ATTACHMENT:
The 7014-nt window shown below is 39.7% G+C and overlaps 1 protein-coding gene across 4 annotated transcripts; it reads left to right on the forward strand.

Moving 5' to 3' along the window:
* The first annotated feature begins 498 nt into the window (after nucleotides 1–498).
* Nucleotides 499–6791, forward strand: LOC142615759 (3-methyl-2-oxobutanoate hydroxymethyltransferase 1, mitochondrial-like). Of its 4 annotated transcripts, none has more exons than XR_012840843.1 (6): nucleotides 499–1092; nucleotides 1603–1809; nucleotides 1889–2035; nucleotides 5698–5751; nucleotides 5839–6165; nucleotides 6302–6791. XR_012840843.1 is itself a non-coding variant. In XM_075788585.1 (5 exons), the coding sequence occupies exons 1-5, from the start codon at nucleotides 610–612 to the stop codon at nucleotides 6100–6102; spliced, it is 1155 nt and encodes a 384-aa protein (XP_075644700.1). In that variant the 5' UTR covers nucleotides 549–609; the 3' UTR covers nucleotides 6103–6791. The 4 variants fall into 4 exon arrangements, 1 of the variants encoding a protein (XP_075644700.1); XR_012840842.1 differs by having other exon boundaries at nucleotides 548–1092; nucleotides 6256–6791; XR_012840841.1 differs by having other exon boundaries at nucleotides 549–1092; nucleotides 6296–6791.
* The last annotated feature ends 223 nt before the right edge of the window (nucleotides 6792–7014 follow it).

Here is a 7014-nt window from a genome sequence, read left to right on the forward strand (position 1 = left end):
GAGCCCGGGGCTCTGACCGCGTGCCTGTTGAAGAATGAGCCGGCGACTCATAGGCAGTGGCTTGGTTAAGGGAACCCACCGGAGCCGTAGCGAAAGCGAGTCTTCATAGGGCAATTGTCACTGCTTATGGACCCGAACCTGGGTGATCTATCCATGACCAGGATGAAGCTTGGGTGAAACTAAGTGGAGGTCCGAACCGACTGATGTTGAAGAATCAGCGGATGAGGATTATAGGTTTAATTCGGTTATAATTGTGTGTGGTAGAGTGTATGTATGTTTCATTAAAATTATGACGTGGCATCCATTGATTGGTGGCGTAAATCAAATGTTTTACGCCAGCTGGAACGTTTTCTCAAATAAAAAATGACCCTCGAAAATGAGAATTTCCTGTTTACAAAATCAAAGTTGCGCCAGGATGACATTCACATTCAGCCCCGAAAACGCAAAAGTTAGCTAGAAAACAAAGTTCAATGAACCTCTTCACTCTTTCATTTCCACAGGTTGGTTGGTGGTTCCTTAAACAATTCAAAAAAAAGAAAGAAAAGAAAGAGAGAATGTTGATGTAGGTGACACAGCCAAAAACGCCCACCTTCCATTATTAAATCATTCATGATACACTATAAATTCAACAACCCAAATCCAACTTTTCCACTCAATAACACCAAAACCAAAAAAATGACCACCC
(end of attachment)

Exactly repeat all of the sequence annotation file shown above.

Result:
The 7014-nt window shown below is 39.7% G+C and overlaps 1 protein-coding gene across 4 annotated transcripts; it reads left to right on the forward strand.

Moving 5' to 3' along the window:
* The first annotated feature begins 498 nt into the window (after nucleotides 1–498).
* Nucleotides 499–6791, forward strand: LOC142615759 (3-methyl-2-oxobutanoate hydroxymethyltransferase 1, mitochondrial-like). Of its 4 annotated transcripts, none has more exons than XR_012840843.1 (6): nucleotides 499–1092; nucleotides 1603–1809; nucleotides 1889–2035; nucleotides 5698–5751; nucleotides 5839–6165; nucleotides 6302–6791. XR_012840843.1 is itself a non-coding variant. In XM_075788585.1 (5 exons), the coding sequence occupies exons 1-5, from the start codon at nucleotides 610–612 to the stop codon at nucleotides 6100–6102; spliced, it is 1155 nt and encodes a 384-aa protein (XP_075644700.1). In that variant the 5' UTR covers nucleotides 549–609; the 3' UTR covers nucleotides 6103–6791. The 4 variants fall into 4 exon arrangements, 1 of the variants encoding a protein (XP_075644700.1); XR_012840842.1 differs by having other exon boundaries at nucleotides 548–1092; nucleotides 6256–6791; XR_012840841.1 differs by having other exon boundaries at nucleotides 549–1092; nucleotides 6296–6791.
* The last annotated feature ends 223 nt before the right edge of the window (nucleotides 6792–7014 follow it).

Here is a 7014-nt window from a genome sequence, read left to right on the forward strand (position 1 = left end):
GAGCCCGGGGCTCTGACCGCGTGCCTGTTGAAGAATGAGCCGGCGACTCATAGGCAGTGGCTTGGTTAAGGGAACCCACCGGAGCCGTAGCGAAAGCGAGTCTTCATAGGGCAATTGTCACTGCTTATGGACCCGAACCTGGGTGATCTATCCATGACCAGGATGAAGCTTGGGTGAAACTAAGTGGAGGTCCGAACCGACTGATGTTGAAGAATCAGCGGATGAGGATTATAGGTTTAATTCGGTTATAATTGTGTGTGGTAGAGTGTATGTATGTTTCATTAAAATTATGACGTGGCATCCATTGATTGGTGGCGTAAATCAAATGTTTTACGCCAGCTGGAACGTTTTCTCAAATAAAAAATGACCCTCGAAAATGAGAATTTCCTGTTTACAAAATCAAAGTTGCGCCAGGATGACATTCACATTCAGCCCCGAAAACGCAAAAGTTAGCTAGAAAACAAAGTTCAATGAACCTCTTCACTCTTTCATTTCCACAGGTTGGTTGGTGGTTCCTTAAACAATTCAAAAAAAAGAAAGAAAAGAAAGAGAGAATGTTGATGTAGGTGACACAGCCAAAAACGCCCACCTTCCATTATTAAATCATTCATGATACACTATAAATTCAACAACCCAAATCCAACTTTTCCACTCAATAACACCAAAACCAAAAAAATGACCACCC